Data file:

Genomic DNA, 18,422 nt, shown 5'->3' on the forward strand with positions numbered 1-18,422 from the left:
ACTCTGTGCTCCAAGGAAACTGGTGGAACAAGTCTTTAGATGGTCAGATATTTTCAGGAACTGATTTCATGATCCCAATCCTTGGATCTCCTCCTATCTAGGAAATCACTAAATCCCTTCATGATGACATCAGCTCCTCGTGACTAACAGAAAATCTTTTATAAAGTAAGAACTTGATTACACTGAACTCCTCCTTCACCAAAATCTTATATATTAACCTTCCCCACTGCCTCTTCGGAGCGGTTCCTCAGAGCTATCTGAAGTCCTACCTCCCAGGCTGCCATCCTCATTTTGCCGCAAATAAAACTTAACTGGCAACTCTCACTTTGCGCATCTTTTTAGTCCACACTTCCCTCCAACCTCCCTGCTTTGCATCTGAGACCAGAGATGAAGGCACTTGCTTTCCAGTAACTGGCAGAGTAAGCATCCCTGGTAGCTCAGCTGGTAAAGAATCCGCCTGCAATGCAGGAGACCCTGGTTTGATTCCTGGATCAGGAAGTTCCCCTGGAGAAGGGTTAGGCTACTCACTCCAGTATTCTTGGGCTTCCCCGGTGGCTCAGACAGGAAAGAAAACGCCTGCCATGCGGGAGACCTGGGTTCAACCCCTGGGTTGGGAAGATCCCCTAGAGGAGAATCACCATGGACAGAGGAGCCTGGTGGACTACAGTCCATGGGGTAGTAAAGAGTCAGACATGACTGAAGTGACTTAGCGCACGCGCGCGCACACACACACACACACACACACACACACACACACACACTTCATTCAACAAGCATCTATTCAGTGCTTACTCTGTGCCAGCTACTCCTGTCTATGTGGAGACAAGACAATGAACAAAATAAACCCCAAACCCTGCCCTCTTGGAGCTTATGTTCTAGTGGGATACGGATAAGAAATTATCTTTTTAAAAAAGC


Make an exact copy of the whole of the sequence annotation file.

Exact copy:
Genomic DNA, 18,422 nt, shown 5'->3' on the forward strand with positions numbered 1-18,422 from the left:
ACTCTGTGCTCCAAGGAAACTGGTGGAACAAGTCTTTAGATGGTCAGATATTTTCAGGAACTGATTTCATGATCCCAATCCTTGGATCTCCTCCTATCTAGGAAATCACTAAATCCCTTCATGATGACATCAGCTCCTCGTGACTAACAGAAAATCTTTTATAAAGTAAGAACTTGATTACACTGAACTCCTCCTTCACCAAAATCTTATATATTAACCTTCCCCACTGCCTCTTCGGAGCGGTTCCTCAGAGCTATCTGAAGTCCTACCTCCCAGGCTGCCATCCTCATTTTGCCGCAAATAAAACTTAACTGGCAACTCTCACTTTGCGCATCTTTTTAGTCCACACTTCCCTCCAACCTCCCTGCTTTGCATCTGAGACCAGAGATGAAGGCACTTGCTTTCCAGTAACTGGCAGAGTAAGCATCCCTGGTAGCTCAGCTGGTAAAGAATCCGCCTGCAATGCAGGAGACCCTGGTTTGATTCCTGGATCAGGAAGTTCCCCTGGAGAAGGGTTAGGCTACTCACTCCAGTATTCTTGGGCTTCCCCGGTGGCTCAGACAGGAAAGAAAACGCCTGCCATGCGGGAGACCTGGGTTCAACCCCTGGGTTGGGAAGATCCCCTAGAGGAGAATCACCATGGACAGAGGAGCCTGGTGGACTACAGTCCATGGGGTAGTAAAGAGTCAGACATGACTGAAGTGACTTAGCGCACGCGCGCGCACACACACACACACACACACACACACACACACACACACTTCATTCAACAAGCATCTATTCAGTGCTTACTCTGTGCCAGCTACTCCTGTCTATGTGGAGACAAGACAATGAACAAAATAAACCCCAAACCCTGCCCTCTTGGAGCTTATGTTCTAGTGGGATACGGATAAGAAATTATCTTTTTAAAAAAGC